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Capital Improvement Program (CIP)

Capital Improvement Program (CIP)

The School District of Philadelphia (SDP) is faced with many diverse challenges as it pursues improving the educational opportunities for students in the city including, financing, programs and prioritizing the extensive physical needs of the schools.  Addressing the disinvestment that has occurred in the school buildings over the last 25 years and improving the educational environment are critical elements of the overall plan for educational improvement.

The SDP buildings have been neglected because of recurring financial problems that have led to a low prioritization of facility funding needs.  In the years that capital funds were available, 1950-1980, the focus was on new construction and over 100 new schools were built.  Following that building boom, there was virtually NO capital investment from 1978 – 1986, so even the newer buildings lacked appropriate capital maintenance to preserve structural and mechanical systems.  Capital funding since 1986 has been insufficient to support a school district with over 30 million square feet of space where 65% of the buildings are over 50 years old.  An aggressive capital program is now the only way to preserve the existing buildings that are structurally sound, replace those buildings that cannot be repaired and provide additional educational opportunities for students.

This Capital Improvement Program (CIP) was developed in support of the district’s educational plan, taking into consideration how our facilities needed to support programmatic changes occurring at the schools.  The CIP was developed to achieve four key objectives:

  • Improve High School Options – increase the availability of smaller schools serving 800-1000 students through new construction and major renovations of existing buildings.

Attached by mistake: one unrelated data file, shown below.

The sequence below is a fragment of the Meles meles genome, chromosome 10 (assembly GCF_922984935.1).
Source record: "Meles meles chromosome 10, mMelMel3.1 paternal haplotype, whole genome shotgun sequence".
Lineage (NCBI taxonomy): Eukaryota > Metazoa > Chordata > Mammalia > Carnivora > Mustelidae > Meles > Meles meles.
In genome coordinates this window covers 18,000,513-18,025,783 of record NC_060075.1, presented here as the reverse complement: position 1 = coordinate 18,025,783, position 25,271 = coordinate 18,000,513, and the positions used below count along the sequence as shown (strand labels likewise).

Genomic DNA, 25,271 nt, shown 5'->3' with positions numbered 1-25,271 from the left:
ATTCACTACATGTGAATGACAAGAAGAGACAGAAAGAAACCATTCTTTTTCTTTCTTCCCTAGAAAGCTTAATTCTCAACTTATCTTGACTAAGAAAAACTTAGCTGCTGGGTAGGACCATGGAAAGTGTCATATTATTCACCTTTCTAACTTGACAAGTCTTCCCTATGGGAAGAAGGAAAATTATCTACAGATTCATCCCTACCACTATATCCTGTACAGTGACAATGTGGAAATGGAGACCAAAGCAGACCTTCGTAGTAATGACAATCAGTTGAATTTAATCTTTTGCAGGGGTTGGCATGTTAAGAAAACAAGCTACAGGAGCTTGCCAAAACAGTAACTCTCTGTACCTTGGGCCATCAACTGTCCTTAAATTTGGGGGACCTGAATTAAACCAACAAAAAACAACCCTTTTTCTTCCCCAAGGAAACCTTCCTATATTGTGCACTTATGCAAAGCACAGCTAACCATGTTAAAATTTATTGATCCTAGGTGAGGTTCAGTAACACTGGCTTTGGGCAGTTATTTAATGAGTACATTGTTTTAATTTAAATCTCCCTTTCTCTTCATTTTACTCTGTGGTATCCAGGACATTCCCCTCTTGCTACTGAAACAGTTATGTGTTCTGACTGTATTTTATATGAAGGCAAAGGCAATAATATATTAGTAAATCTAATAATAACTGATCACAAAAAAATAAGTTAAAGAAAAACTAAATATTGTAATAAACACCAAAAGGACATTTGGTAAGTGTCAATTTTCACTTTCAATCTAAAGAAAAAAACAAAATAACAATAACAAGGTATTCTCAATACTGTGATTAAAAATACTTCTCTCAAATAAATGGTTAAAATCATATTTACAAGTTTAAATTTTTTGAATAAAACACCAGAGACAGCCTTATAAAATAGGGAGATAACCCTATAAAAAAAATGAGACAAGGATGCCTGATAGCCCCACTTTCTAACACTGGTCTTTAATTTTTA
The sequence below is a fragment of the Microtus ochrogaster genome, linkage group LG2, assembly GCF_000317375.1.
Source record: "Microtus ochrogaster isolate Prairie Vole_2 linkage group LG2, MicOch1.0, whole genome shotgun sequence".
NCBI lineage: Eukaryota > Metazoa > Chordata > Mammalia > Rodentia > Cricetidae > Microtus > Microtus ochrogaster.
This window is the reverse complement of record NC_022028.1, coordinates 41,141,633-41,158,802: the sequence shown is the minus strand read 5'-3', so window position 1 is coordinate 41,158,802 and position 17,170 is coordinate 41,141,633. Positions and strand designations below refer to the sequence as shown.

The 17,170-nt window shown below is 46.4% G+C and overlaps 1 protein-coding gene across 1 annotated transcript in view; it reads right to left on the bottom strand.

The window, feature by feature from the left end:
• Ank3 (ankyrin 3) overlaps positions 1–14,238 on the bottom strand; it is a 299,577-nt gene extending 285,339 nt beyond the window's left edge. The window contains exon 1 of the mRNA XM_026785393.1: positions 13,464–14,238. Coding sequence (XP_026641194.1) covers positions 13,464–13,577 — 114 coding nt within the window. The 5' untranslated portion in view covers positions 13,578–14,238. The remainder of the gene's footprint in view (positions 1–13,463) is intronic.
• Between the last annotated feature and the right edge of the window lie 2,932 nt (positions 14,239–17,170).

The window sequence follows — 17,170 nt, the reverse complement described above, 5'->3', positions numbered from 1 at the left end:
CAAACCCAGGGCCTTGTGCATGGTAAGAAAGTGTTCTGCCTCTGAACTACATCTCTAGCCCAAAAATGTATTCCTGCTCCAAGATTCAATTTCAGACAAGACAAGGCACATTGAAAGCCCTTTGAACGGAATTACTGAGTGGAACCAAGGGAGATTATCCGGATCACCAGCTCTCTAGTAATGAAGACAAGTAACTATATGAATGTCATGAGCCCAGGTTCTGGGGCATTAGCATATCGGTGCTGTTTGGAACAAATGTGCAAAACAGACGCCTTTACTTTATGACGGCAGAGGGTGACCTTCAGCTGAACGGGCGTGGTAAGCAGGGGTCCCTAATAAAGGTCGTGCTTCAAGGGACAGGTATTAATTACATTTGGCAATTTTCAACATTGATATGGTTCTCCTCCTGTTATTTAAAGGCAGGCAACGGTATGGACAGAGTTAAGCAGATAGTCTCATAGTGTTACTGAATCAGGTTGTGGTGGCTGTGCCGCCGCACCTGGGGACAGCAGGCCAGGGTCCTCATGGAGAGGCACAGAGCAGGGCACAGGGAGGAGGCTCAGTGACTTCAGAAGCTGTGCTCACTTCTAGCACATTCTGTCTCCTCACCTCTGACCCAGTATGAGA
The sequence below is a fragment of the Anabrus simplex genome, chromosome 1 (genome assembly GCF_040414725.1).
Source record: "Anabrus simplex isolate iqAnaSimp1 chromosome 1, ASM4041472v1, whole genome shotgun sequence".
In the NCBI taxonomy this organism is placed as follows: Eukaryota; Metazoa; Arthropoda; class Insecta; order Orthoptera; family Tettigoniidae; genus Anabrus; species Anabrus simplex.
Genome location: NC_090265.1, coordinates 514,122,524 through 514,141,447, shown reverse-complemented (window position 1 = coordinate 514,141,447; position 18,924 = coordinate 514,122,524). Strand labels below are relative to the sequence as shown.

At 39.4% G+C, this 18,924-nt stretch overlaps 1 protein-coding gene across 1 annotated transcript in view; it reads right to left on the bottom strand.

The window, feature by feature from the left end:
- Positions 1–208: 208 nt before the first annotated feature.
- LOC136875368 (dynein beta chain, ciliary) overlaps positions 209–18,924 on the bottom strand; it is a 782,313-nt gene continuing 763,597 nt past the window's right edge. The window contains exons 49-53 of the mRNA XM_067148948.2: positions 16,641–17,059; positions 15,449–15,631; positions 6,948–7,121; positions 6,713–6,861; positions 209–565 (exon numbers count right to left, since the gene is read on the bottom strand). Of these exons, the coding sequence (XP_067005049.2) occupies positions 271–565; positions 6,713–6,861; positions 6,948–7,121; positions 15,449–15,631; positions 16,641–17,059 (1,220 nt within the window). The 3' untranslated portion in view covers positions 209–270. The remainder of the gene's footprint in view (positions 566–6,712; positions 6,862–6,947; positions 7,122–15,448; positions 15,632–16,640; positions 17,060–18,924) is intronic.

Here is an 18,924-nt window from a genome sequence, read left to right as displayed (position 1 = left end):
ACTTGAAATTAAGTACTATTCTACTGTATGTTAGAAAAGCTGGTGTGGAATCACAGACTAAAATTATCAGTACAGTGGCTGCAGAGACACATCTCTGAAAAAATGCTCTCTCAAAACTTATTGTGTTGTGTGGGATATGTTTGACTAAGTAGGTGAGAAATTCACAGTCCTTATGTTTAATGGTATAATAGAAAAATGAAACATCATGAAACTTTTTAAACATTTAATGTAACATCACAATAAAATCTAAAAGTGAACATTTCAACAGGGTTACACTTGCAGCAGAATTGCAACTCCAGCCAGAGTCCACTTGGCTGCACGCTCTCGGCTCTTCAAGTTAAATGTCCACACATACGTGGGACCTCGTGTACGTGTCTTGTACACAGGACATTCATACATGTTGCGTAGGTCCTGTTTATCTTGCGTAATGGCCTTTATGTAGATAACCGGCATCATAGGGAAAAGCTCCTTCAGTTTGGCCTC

• Phase Out Middle Schools – convert middle schools to small high schools and elementary schools where appropriate and concurrently expand grades at elementary schools from K-5 to K-8.
  • Alleviate Elementary School Overcrowding – construct new schools, additions and annexes to relieve overcrowded conditions that have resulted from long-term demographic shifts throughout the district.
  • State of Good Repair – stabilize the portfolio of existing buildings through phased rehabilitation including exterior envelope, electrical/mechanical replacements and interior finishes: extend the life of the facilities: provide educational enhancements in support of curriculum/programmatic changes (such as upgrading science labs and multi-media centers).

These objectives continue to be the driving force of the CIP development.  A cross-departmental team, including representatives from education departments, was assembled to review projects underway and project proposals. In evaluating addition to how these projects related to the four objectives, this team assessed the need for projects currently under development.  Projects were assessed for readiness as well and those projects truly critical, such as life-safety improvements, were immediately moved forward.  Recently completed facility condition assessment information continues to be analyzed to determine the severity of need of projects proposed for replacement, rehabilitation and even possible closing. Demographic trends and projections continue to be considered during this process as well in order to ensure the overall long-term plan would adequately address the District’s future needs.


Following the internal process, the original CIP was released for public comment.  Five public hearings at schools throughout the city were conducted to explain the proposal and elicit comment.  The public hearings were very well received and transcripts are available for review.  Students, parents and school-based personnel are truly excited about the improvements this capital plan is effecting.
 
The primary components of the new 2007-2013 CIP can be broken down into major categories of work.  It is important to note since 2003 approximately $1.23 billion in funding has been identified and an additional $270 million will be needed to complete the original $1.50 billion 2003 CIP, and funding is being identified for those projects starting after 2008. 
 
Approximately 86.2% of the categories of work support capital projects; 22.3% funds new school construction, 41.3% funds major renovations, classroom modernizations, additions and environmental issues, and 22.7% funds capital life cycle issues.  The remaining funds cover administrative costs, insurance costs, bond issuance costs, and contingencies.